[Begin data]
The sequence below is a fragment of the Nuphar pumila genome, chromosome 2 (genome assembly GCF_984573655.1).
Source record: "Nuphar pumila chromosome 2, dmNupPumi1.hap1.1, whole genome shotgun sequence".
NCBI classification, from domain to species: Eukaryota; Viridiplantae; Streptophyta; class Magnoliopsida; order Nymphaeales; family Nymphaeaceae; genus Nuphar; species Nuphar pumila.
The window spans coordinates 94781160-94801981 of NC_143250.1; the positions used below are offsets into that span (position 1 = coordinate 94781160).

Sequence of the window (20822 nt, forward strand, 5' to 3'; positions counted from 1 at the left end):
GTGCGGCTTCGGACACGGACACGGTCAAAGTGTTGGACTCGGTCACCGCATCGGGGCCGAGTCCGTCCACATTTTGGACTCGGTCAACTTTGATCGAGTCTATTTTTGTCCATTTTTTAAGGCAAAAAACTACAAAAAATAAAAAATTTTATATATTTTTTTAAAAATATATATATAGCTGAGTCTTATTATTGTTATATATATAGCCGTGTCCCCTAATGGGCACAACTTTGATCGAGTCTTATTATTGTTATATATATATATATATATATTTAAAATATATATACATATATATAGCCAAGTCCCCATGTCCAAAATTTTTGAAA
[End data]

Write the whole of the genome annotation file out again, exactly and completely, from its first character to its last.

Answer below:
The sequence below is a fragment of the Nuphar pumila genome, chromosome 2 (genome assembly GCF_984573655.1).
Source record: "Nuphar pumila chromosome 2, dmNupPumi1.hap1.1, whole genome shotgun sequence".
NCBI classification, from domain to species: Eukaryota; Viridiplantae; Streptophyta; class Magnoliopsida; order Nymphaeales; family Nymphaeaceae; genus Nuphar; species Nuphar pumila.
The window spans coordinates 94781160-94801981 of NC_143250.1; the positions used below are offsets into that span (position 1 = coordinate 94781160).

Sequence of the window (20822 nt, forward strand, 5' to 3'; positions counted from 1 at the left end):
GTGCGGCTTCGGACACGGACACGGTCAAAGTGTTGGACTCGGTCACCGCATCGGGGCCGAGTCCGTCCACATTTTGGACTCGGTCAACTTTGATCGAGTCTATTTTTGTCCATTTTTTAAGGCAAAAAACTACAAAAAATAAAAAATTTTATATATTTTTTTAAAAATATATATATAGCTGAGTCTTATTATTGTTATATATATAGCCGTGTCCCCTAATGGGCACAACTTTGATCGAGTCTTATTATTGTTATATATATATATATATATATTTAAAATATATATACATATATATAGCCAAGTCCCCATGTCCAAAATTTTTGAAA